Service Lessons Not Included

 

Certifiably “smart?” Perfect 4.0 G.P.A, all the “right” pedigreed schools and lots of initials after your name sort of guaranteeing your bright future?

Recession aside, not much to fear when it comes to jobs, success and money, right?

Walking into the Stanford Li Ka Shing Center giving a talk to young M.D.s fresh out of med school and on their way to finishing specialty training, I could not help but marvel at this “temple” of cutting edge technology dedicated to the future of medical education. The young men and women I met are so lucky to learn in such a place – ah, correct that – hard working, focused, competent, great aspiring minds who will make the difference in lots of people’s lives, healers, care-givers, compassionate, brilliantly reassuring and doing everything to offer hope…

Yet, as always, life is so much more complex, wavering and intriguing. Similar to lawyers, architects, and all these professionals who deal with people – isn’t really everything we do about connecting an idea, a product, a gadget to and for people? – young college graduates learn the theory of “stuff” while not learning much about service.

Coincidentally, today’s NY Times has a feature story on lawyering. “…The fundamental issue is that law schools are producing people who are not capable of being counselors. They are lawyers in the sense that they have law degrees, but they aren’t ready to be a provider of services.” 

Experience will make better? Of course it will. Yet, the bizarre, hard to explain incredible depth of perception combined with subjective psychology and the wonderful instant flash of a feeling that creeps in and takes over our rational brains can bend the steely weight of pure skills, knowledge, and talent. By now, EQ is an established business term – and even lab rats have been exposed to kindness because of it. Daniel Goleman’s  “emotional intelligence” immortalized the term with his 1995 book and since then hordes of leaders have gone through the “uneasy, esoteric, internal” characteristics of it.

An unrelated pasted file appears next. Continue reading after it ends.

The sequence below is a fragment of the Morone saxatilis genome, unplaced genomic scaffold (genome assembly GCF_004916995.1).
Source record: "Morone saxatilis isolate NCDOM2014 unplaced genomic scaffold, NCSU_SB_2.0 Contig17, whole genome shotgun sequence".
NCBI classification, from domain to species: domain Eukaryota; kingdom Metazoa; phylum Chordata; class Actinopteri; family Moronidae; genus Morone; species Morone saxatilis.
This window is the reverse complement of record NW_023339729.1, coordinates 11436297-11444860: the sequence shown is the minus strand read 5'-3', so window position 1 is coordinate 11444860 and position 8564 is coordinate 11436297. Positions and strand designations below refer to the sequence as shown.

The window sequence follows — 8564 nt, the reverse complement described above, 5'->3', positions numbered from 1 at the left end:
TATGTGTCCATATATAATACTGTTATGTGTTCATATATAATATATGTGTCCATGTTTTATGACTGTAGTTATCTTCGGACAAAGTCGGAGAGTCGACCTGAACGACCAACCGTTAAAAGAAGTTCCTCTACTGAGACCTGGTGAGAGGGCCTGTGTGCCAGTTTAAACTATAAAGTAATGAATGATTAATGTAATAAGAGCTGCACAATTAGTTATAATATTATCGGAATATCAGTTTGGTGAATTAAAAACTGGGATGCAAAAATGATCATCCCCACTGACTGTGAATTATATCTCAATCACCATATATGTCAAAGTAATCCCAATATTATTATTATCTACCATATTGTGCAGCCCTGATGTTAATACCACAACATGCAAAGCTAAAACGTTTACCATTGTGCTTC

So many young college grads -doctors and lawyers alike – in their maniacal quest to conquer the GPA wars and the sleepless nights that will give them the edge in their game of life, sometimes forget that what it takes to be great is not the science only. The building blocks of emotional smarts–self-awareness, self-regulation, motivation, empathy, and social skill–can sound unbusinesslike, but tell that to the father of the 5 year old cancer patient who all he really needs is hope.

Behind-the-scenes interventions and under the skin healing of invisible wounds are sometimes as critical as prescriptions and treatments. Similar to doctors, lawyers have to help clients overcome pain – and law school does not necessarily teach you how to do that.

Interestingly, most of the young doctors I met at Stanford seemed to know all this. The language of business had long ago crept into their professional lives and they were open to consider those things that make them uncomfortable – what keeps them up at night; what do they want to be known for; what “best” means to them; where do they find their circle of support and source of strength.

They had never shared such stories with each other.  Only one senior faculty member – admittedly a great mentor and adviser to them all – was present and no other senior physicians were in the room to listen in. When asked to give a big picture sort of their life map, less than half could paint their own life canvas.

“Very young, they don’t know yet,..”  the senior faculty member speculated later. But while they are old enough to treat patients or if lawyers, defend clients from going to jail, we don’t do everything we possibly can to prepare them for actual service.

It may be a bird, but will it fly? Not when you are sitting buck naked on the exam-table thinking that the mole on your back is cancer; not when you are about to lose your house; not when your hopes are in this young doctor’s or lawyer’s hands… No, it really won’t.

 

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